‘The King of Staten Island’ Review: Not a Typical Judd Apatow Film
Judd Apatow’s latest film is available on PVOD today, June 12, and I had the chance to preview it early last week. I should start by saying that I’m a huge fan of Apatow’s films. From Forgetting Sarah Marshall (of which I have the film’s poster on the wall next to me right now) to Bridesmaids to 40-Year-Old Virgin, Apatow’s films are consistently entertaining with a comedic timing that feels almost like an art form. I should also note that I’m not a big Pete Davidson fan. So I went into this movie with mixed feelings about what I should expect.
At a high level, The King of Staten Island is a comedy about life, love, and loss. Pete Davidson plays Scott, a mid-twenties character who isn’t doing much with his life. He wants to be a tattoo artist, but he doesn’t have much ambition or much desire to better his situation. His firefighter father died when Scott was seven, and it’s clear that Scott has a lot of unresolved emotions attached to the loss that have stunted his personal growth. He spends his day smoking weed, hanging out with his friends, and hooking up with his childhood friend who is secretly in love with him.
When Scott’s mom (played by Marisa Tomei) starts dating again, Scott is anything but happy. The new man, Ray (played by Bill Burr), is also a firefighter, and his presence in the family’s life means that Scott has to deal with his grief is he’s going to move forward in life.
Take a look at the trailer below.
The King of Staten Island Review: What I Did and Didn’t Like
Davidson does a fine job tackling this emotionally troubled character, yet I still didn’t feel invested in him. It could be because I’m just not a fan of his, or it could be the character himself (who just repeatedly shows TERRIBLE judgment), but I just didn’t feel an attachment to Scott, which ultimately made this film fall flat for me.
Burr also does a solid job in tackling Ray, even though Ray doesn’t seem like a far stretch from Burr’s typical persona. Still, it’s easy to lose Bill Burr as a comedian in the role (if you’re familiar with Burr’s standup).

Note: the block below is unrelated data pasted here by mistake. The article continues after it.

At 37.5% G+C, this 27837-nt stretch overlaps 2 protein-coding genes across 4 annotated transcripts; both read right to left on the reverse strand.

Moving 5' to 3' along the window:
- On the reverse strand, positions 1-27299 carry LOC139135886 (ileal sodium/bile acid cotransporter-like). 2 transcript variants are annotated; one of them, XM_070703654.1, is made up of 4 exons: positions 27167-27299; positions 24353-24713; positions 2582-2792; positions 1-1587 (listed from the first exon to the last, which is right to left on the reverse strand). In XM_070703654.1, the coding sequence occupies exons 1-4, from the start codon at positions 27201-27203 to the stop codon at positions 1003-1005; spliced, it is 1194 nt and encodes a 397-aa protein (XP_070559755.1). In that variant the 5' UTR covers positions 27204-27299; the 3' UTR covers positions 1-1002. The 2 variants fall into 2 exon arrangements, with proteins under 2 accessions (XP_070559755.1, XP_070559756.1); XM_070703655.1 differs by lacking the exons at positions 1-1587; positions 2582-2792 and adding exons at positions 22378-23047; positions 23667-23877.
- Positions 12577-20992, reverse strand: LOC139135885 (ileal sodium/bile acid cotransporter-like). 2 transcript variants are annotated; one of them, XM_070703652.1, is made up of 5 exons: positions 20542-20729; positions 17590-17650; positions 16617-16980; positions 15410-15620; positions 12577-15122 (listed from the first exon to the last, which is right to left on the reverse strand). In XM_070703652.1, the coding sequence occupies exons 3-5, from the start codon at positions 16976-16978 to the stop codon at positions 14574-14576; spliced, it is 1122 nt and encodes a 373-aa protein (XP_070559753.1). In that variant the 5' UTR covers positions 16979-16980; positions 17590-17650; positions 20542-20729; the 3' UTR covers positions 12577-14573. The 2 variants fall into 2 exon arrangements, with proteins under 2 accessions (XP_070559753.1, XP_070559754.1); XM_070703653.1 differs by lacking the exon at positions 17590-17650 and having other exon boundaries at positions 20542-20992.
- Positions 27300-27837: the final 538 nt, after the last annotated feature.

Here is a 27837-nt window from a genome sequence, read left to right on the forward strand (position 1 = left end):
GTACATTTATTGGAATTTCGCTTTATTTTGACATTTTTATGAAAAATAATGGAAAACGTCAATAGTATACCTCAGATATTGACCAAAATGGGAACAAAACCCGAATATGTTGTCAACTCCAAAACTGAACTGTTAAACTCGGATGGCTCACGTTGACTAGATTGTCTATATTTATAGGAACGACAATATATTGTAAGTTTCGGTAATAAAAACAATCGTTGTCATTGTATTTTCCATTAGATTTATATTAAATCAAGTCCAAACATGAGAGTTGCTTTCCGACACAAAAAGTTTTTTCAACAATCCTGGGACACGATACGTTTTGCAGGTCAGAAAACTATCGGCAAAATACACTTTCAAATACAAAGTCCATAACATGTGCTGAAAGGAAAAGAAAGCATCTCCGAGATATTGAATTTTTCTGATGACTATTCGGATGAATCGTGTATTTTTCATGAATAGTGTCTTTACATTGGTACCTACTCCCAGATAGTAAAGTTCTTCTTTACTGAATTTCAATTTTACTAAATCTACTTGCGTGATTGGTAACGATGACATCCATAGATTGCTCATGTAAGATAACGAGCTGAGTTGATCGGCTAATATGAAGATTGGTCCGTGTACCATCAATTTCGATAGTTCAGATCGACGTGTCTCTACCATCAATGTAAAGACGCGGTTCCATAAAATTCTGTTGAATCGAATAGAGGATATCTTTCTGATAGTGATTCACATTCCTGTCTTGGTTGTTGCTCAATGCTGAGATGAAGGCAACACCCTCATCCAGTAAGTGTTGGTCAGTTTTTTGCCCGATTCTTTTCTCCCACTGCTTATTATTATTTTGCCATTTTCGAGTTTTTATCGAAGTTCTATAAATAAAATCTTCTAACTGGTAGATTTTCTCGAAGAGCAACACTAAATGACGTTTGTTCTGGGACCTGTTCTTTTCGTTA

As far as other standout cast-members, they all feel pretty even-kill. The script doesn’t really provide many opportunities to shine, even though it does produce a good story overall. There are some good laughs, but they’re few and far between. It honestly doesn’t feel much like a comedy at all. The film traverses a landscape of loss, grief, and mental and physical illness (Scott has Crohn’s disease in addition to mental health issues). Not to mention, Scott makes terrible decision after terrible decision (he gives a child a tattoo – which is just one of the many decisions he makes that leaves you asking, WTH?). The film revolves around several serious topics, and if the goal is to infuse these moments with a little humor, the writing doesn’t successfully accomplish it. It feels like the film is searching for its identity as much as Scott is searching for his. For me, I would have enjoyed it more if it was a drama and dove deeper into the topics it presents.
The King of Staten Island does have heart, a good story, and moments of comedic gold, but overall, the film falls short of the bar that Judd Apatow’s previous films have set. The film is roughly 30 minutes too long and moves at a grueling pace, which, if you’re not a fan of Pete Davidson, makes you feel all the more annoyed at his character. Despite moments of charm, this one wasn’t for me.
The King of Staten Island Review: